On the last year, I just brought the Tanglewood to write with on the road. It doesn’t have a pickup or anything. It was just about having at least one of them.

So you’ve kind of always had that connection with music and guitars.

Yeah, I’d say so. My mother taught me how to play when I was 15, I think, maybe a little younger.

What was one of the first songs that you mastered?

The first song … okay, so the first song, it was really easy, but it was Damian Rice “Coconut Skins.” It’s literally three chords, so it’s super easy, but it was so hard to learn.

What is it about music for you? 

Good question … all of it. I mean there’s something that you can just kind of like lose yourself in. It’s a nice thing to take your mind off of everything. It helps you focus, or it helps you un-focus if that makes any sense. But it depends on the type of music. Like if you’re going for a run, you’re probably going to listen to different music then if you’re just trying to relax or if you’re studying. There are so many different types of music — driving music. I feel like driving music is the best music.

I think it’s therapeutic. Almost at this point, it’s like both writing and listening are just ways to express and deal with my emotions.

Do you play any other instruments?

No, I just play guitar. I play harmonica, but I’m not very good.

What are some of the biggest musical influences with your music?

Honestly, I kind of listen to everything, but I don’t really believe in only being into certain genres. I listen to all genres. I think if it’s good music, then I’ll listen to it. Doesn’t matter if the genre is current or not. But I also draw influence and styles for writing from other things besides music, like just things around me.

I have to say I grew up listening to more classic stuff like Led Zeppelin, Pink Floyd, Jimi Hendrix, and the classic Janis Joplin. As I got older, I kind of got into different things. I really loved acoustic music and then the guilty pleasure … pop music.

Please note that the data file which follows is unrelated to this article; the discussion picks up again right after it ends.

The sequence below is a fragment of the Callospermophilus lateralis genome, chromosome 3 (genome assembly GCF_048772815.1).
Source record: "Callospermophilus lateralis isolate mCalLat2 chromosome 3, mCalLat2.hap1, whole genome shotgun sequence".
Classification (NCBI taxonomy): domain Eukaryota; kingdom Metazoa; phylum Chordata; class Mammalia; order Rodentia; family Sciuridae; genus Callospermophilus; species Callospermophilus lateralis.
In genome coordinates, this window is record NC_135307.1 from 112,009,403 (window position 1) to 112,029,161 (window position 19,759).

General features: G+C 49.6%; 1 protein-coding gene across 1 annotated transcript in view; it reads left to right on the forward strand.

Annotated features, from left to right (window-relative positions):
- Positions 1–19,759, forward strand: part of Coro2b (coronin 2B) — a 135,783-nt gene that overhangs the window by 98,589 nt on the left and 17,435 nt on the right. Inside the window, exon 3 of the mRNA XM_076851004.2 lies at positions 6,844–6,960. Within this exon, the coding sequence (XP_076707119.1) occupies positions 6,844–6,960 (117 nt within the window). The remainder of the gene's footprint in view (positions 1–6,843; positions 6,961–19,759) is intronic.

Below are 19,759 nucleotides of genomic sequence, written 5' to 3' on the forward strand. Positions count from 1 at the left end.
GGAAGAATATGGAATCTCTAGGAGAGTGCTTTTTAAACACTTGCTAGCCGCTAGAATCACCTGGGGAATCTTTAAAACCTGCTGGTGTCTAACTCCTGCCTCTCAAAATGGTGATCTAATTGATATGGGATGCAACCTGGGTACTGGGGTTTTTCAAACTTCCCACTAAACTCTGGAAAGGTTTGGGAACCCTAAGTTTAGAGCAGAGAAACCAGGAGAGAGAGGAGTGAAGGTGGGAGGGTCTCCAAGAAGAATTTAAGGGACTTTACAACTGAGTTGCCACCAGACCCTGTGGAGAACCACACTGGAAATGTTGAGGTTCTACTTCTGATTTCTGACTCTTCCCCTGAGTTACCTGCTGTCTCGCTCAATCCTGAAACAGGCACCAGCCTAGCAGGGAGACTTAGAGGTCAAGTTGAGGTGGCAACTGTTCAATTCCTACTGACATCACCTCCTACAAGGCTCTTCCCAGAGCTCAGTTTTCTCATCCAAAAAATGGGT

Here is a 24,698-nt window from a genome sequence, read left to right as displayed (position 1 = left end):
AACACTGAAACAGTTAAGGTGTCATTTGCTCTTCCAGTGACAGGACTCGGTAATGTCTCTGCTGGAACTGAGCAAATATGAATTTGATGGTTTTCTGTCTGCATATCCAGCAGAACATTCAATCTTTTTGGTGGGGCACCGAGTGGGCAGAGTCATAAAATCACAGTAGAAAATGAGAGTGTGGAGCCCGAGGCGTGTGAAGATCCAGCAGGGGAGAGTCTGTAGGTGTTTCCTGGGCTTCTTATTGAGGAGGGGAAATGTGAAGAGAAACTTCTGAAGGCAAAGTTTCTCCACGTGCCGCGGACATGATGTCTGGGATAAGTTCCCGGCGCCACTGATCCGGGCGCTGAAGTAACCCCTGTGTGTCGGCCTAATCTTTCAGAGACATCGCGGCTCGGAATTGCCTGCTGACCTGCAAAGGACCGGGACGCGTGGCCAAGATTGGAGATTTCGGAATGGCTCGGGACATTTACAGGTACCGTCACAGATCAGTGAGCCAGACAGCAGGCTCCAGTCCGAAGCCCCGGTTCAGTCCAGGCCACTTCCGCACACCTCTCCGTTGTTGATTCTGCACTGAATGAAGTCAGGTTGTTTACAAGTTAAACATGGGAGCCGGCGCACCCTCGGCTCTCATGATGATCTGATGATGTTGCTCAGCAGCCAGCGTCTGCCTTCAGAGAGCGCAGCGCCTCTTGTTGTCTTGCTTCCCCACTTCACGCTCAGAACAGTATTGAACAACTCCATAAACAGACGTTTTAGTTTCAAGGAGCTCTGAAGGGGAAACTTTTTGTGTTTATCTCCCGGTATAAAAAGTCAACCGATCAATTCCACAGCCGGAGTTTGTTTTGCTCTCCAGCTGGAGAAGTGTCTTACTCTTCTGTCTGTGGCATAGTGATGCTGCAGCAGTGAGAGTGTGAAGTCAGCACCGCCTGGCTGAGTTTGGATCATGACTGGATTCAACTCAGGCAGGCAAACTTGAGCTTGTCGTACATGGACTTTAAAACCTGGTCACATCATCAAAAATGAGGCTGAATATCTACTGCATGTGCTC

It depends on what mood I’m in. I mean honestly the music I listen to has lots to do with my mood. I like Hey Rosetta and Shakey Graves and stuff like that. And then I’ve always had a soft spot for Norah Jones and Adele.

Spread the love
Previous articleGuide to Finding the Best Online Guitar Lessons
Next articleGibson is back with a vengeance …
Samantha Stevens has been singing along with the radio for as long as she can remember. Guided by a love for music, she spent the better part of her childhood performing in classical and contemporary choirs. But straight out of high school, she decided that she wanted to see the world, and so she did what any young adventurer would do…she joined the navy. An entire world of sounds, music, and stories opened up to her, and she found herself inspired by it all. In 2015, she retired from the Royal Canadian Navy after over a decade of service. Since then she has achieved a BA in literature, will soon have an MA in journalism, and is even a trained journalist and reporter. Currently living near Montreal, Quebec, Canada, Samantha has written for a wide variety of publications including Spill Magazine, Stereo Embers Magazine, and the North Bay Nugget. She still sings for the sheer joy of it.


Please enter your comment!
Please enter your name here

This site uses Akismet to reduce spam. Learn how your comment data is processed.